SAN FRANCISCO (August 27, 2008) – To clean up toxic pollution caused by the deterioration of approximately 50 obsolete federal vessels anchored in Suisun Bay, the San Francisco Bay Regional Water Quality Control Board today announced its intention to sue the U.S. Maritime Administration (MARAD), an agency of the U.S. Department of Transportation. The Water Board’s planned enforcement action will reinforce a suit brought last year by Arc Ecology, Natural Resources Defense Council (NRDC), and San Francisco Baykeeper to halt the ships’ discharge of more than nineteen tons of toxic heavy metals into Suisun Bay.
Following is a statement by Saul Bloom, executive director of Arc Ecology:
“These decrepit ships have been obsolete for decades and are now just floating vessels of hazardous waste. With the Water Board’s planned litigation, the pressure is mounting on MARAD to stop breaking the law and start protecting San Francisco Bay.”
Following is a statement by Sejal Choksi, program director for San Francisco Baykeeper:
“MARAD’s rotting ships are a massive source of pollutants to the fragile Bay-Delta ecosystem. We look forward to the Water Board joining our litigation to force MARAD to clean up its mess.”
Following is a statement byMichael Wall, senior attorney with NRDC:
“The San Francisco Bay cannot remain a dumping ground for toxic waste. Some of these ships have been wasting in the bay for 50 years. Clearly this is an issue of deep concern to everyone who treasures our precious Bay-Delta ecosystem, and we’re pleased the Water Board joined the fight.”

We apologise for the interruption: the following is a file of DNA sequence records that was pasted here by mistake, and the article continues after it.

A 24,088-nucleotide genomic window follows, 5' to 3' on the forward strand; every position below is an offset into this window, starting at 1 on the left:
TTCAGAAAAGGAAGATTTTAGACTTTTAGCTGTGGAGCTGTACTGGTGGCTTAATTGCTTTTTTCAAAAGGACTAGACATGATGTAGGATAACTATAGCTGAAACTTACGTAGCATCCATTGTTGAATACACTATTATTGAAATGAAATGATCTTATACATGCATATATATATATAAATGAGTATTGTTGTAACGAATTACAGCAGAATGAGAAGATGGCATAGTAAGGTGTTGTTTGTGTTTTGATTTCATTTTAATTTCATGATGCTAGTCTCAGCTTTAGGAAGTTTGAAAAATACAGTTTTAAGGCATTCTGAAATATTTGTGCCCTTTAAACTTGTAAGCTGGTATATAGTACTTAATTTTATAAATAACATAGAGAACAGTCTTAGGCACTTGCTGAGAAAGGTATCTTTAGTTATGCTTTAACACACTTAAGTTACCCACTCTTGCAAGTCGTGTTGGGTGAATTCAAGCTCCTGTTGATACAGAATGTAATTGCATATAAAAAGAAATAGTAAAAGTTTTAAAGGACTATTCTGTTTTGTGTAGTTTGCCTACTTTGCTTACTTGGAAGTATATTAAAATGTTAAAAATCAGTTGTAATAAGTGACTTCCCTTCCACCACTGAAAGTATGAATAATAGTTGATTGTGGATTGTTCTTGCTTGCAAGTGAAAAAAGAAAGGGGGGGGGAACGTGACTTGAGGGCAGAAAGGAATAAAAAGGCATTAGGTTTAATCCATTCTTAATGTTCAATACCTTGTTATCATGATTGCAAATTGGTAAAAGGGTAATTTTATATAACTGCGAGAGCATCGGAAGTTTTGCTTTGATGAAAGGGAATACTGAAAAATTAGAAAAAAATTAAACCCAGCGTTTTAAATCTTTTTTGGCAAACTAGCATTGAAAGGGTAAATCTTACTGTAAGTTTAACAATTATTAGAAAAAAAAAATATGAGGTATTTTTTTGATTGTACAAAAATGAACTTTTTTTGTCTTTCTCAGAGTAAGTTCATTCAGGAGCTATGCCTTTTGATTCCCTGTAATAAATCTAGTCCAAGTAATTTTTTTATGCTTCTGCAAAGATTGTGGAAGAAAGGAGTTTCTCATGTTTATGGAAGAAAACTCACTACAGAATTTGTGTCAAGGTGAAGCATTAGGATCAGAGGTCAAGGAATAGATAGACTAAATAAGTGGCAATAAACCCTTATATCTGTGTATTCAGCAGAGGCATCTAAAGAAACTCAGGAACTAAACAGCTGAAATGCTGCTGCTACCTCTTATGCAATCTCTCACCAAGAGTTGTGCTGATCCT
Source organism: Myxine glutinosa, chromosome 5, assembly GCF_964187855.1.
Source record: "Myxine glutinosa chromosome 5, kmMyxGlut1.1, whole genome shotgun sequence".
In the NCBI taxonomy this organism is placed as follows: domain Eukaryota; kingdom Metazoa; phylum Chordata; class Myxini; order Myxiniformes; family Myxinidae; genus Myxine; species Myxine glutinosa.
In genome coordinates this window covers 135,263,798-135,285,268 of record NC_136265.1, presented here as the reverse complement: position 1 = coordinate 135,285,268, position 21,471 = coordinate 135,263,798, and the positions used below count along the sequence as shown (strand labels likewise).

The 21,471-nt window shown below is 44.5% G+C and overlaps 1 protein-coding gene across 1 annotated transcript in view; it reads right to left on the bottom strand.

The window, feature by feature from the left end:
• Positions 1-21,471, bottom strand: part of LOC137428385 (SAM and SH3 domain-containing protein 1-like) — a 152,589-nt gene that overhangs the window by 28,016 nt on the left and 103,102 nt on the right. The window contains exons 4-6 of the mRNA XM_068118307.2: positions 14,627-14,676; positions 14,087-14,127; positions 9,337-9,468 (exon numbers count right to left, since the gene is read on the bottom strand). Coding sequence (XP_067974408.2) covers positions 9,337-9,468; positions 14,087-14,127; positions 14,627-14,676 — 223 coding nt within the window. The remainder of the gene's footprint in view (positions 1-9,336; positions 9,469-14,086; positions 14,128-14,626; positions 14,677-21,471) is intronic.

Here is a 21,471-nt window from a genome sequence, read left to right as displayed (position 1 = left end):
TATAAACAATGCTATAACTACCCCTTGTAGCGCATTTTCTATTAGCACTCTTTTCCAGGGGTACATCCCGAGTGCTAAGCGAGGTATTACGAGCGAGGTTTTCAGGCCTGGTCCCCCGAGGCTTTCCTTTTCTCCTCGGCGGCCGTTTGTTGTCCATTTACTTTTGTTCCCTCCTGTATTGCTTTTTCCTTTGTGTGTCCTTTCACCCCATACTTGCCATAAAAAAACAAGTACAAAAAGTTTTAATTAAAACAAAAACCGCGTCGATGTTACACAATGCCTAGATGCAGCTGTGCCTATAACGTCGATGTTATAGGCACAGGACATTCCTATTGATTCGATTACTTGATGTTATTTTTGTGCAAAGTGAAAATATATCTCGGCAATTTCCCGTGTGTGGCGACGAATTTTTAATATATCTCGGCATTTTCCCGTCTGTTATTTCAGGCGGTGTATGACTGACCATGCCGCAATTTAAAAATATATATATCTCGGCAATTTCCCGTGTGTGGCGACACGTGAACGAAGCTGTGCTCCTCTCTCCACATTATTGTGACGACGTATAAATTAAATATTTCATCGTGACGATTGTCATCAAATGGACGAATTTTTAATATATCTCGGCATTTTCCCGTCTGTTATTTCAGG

Arc Ecology, NRDC, and San Francisco Baykeeper brought suit in October 2007 to compel MARAD to cease illegal discharge of pollutants to Suisun Bay, to require MARAD to comply with state and federal hazardous and solid waste laws, and to assess the environmental impact of various options for disposing of the Suisun Bay Reserve Fleet. Many of the ships in the fleet were decommissioned and placed in storage in Suisun Bay after World War II and the Korean War with the idea that they could be reactivated later for wartime use. Today, however, many of the vessels are in an advanced state of decay – unseaworthy, leaking, severely rusted, and peeling toxic paint.
The Water Board today announced that it would bring suit to halt these pollution discharges to Suisun Bay. The Board’s claims parallel some of the claims filed by the environmental groups last year.